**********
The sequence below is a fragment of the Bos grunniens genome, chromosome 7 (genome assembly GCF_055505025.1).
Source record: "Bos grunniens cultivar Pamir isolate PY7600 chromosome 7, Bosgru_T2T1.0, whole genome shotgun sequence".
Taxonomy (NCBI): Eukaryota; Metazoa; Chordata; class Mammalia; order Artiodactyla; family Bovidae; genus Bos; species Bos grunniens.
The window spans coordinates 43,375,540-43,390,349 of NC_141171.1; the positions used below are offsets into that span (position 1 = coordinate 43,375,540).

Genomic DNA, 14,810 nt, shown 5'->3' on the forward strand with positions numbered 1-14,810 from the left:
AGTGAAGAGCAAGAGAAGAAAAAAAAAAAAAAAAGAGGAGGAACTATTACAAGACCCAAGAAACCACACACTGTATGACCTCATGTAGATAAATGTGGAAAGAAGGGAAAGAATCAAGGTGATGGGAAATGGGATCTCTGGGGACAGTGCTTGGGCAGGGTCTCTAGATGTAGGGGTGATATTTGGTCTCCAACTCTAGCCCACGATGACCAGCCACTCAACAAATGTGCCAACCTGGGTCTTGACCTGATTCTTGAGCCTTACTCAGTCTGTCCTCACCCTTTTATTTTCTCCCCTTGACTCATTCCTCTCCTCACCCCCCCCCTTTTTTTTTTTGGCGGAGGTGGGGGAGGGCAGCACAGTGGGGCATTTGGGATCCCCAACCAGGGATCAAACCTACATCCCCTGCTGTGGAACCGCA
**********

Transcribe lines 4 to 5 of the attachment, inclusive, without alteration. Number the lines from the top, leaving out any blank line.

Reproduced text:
The window spans coordinates 43,375,540-43,390,349 of NC_141171.1; the positions used below are offsets into that span (position 1 = coordinate 43,375,540).

Genomic DNA, 14,810 nt, shown 5'->3' on the forward strand with positions numbered 1-14,810 from the left: